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Joel Kotkin Says Urban Living is a Fad

By Eric Richardson
Published: Sunday, August 14, 2005, at 01:09AM

Joel Kotkin writes often about Downtown, and rarely does it seem positive. In today's LA Times is a commentary piece of his entitled 'Hip loftsters will stay lonely, for suburbs still seduce.' Those I doubt he wrote that title, it makes about as little sense as some of the assertions he seems to be making.

His basic point seems to be that though urban living seems trendy right now, more people will keep living in the suburbs. Ok. I can accept that. I don't really understand how it could be any other way, given the ratio of urban land space vs. suburbs, but whatever.

Consider, though, a statement like this one:

To fill reconverted offices as well as new towers, developers and urban planners increasingly look beyond natural urban emigres -- gays, singles, artists, young couples -- to aging baby boomers with suburban bankrolls. There is not much evidence to suggest that these people want to become pioneers.

I've heard no one say the boomers are going to lead an urban movement. The thing, though, is that I don't doubt that a percentage of them will find Downtown life appealing. And by the time they come they certainly won't be pioneers. I would say that Downtown's pioneering days passed a while ago.

In Los Angeles, according to DataQuick Information Systems' most recent numbers, values in some areas have risen steeply, but those in many others have either dropped over the last year or climbed only modestly. Downtown L.A., for the most part, is not performing better than other areas of the Southland.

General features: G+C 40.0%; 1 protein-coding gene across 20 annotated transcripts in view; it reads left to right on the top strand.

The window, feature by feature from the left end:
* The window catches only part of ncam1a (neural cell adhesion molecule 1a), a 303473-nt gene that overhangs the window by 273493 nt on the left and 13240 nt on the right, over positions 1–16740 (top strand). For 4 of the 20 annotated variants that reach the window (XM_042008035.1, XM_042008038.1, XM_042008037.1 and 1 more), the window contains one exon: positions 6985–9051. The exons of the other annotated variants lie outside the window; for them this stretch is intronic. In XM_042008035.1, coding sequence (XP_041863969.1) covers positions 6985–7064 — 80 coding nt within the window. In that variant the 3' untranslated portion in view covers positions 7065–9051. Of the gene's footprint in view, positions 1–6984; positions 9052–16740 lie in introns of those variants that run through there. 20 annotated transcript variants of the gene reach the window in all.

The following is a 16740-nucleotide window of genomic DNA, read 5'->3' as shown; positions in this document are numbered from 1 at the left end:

How can you throw a quote like that out there and not support it? How does this reconsile with the stories that quote Dataquick in saying that Downtown valuations are higher than those in Beverly Hills? If he's looking as performance in terms of valuation increase -- where all of Socal has skyrocketed of late -- I don't see how that's important. I'm sure the people owning units care about that sort of thing but it has very little to do with neighborhood vitality.

The bottom line is that people are moving into every unit that comes on the market Downtown. I'm sure they would other places as well, but most parts of Socal aren't going to be able to support an increase in population the way Downtown is. Joel cites growth in Riverside/San Bernadino, but that growth has largely occured in formerly open space. Not many parts of the region have that in abundance. After it's gone, it'll be only urban areas like Downtown capable of shouldering increased population.


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